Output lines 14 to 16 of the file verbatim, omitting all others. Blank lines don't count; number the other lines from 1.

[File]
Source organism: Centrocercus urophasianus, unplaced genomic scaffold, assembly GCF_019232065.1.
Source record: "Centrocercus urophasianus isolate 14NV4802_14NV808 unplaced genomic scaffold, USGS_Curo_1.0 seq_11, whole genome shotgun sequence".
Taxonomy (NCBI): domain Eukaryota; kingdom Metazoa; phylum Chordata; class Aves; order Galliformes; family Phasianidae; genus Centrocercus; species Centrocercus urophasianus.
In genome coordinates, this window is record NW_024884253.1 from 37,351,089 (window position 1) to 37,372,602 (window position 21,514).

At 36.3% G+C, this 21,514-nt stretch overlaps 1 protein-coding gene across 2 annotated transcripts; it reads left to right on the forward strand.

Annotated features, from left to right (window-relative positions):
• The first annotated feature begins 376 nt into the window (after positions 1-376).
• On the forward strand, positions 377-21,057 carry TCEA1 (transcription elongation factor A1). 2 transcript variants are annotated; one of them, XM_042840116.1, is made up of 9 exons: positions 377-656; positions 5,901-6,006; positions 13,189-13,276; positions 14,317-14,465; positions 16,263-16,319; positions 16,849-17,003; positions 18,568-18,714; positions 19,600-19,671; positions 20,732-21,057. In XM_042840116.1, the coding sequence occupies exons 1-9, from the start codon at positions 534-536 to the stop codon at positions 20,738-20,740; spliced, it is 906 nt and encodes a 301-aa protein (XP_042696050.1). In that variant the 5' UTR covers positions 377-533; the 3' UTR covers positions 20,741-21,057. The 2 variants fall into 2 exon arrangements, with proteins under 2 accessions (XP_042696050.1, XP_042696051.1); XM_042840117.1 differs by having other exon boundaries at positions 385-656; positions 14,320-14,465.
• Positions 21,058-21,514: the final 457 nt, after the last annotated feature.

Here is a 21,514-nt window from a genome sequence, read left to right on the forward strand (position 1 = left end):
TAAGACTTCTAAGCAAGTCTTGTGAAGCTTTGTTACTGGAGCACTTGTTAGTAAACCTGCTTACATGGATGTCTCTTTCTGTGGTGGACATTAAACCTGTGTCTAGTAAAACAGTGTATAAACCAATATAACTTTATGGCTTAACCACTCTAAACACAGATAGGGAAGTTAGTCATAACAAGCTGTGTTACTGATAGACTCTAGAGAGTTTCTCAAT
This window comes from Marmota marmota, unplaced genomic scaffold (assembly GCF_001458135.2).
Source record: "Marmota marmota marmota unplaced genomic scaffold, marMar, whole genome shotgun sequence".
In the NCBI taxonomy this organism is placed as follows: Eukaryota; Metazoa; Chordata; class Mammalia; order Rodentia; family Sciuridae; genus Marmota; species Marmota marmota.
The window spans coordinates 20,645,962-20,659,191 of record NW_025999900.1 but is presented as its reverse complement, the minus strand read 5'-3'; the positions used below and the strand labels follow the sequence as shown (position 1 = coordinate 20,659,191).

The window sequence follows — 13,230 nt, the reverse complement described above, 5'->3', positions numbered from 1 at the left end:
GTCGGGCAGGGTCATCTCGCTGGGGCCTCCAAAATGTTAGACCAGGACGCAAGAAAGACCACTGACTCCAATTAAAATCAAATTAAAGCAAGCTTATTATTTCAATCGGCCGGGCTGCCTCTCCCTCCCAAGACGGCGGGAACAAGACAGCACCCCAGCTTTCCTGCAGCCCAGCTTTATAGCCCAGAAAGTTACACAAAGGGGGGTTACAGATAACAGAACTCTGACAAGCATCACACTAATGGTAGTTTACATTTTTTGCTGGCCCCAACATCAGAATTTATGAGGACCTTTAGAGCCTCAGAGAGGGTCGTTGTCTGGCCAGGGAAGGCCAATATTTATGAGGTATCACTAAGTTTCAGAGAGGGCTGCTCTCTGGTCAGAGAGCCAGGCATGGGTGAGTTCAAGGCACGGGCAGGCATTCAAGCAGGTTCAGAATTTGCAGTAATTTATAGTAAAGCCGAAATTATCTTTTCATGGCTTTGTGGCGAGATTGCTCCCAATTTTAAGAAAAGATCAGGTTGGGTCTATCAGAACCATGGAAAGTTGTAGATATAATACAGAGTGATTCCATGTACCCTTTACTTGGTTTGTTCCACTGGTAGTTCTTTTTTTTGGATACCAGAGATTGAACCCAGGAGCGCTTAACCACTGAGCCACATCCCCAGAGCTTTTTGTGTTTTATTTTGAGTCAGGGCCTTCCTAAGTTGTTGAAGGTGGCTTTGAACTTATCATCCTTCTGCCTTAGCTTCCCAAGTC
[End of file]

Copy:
In the NCBI taxonomy this organism is placed as follows: Eukaryota; Metazoa; Chordata; class Mammalia; order Rodentia; family Sciuridae; genus Marmota; species Marmota marmota.
The window spans coordinates 20,645,962-20,659,191 of record NW_025999900.1 but is presented as its reverse complement, the minus strand read 5'-3'; the positions used below and the strand labels follow the sequence as shown (position 1 = coordinate 20,659,191).

The window sequence follows — 13,230 nt, the reverse complement described above, 5'->3', positions numbered from 1 at the left end: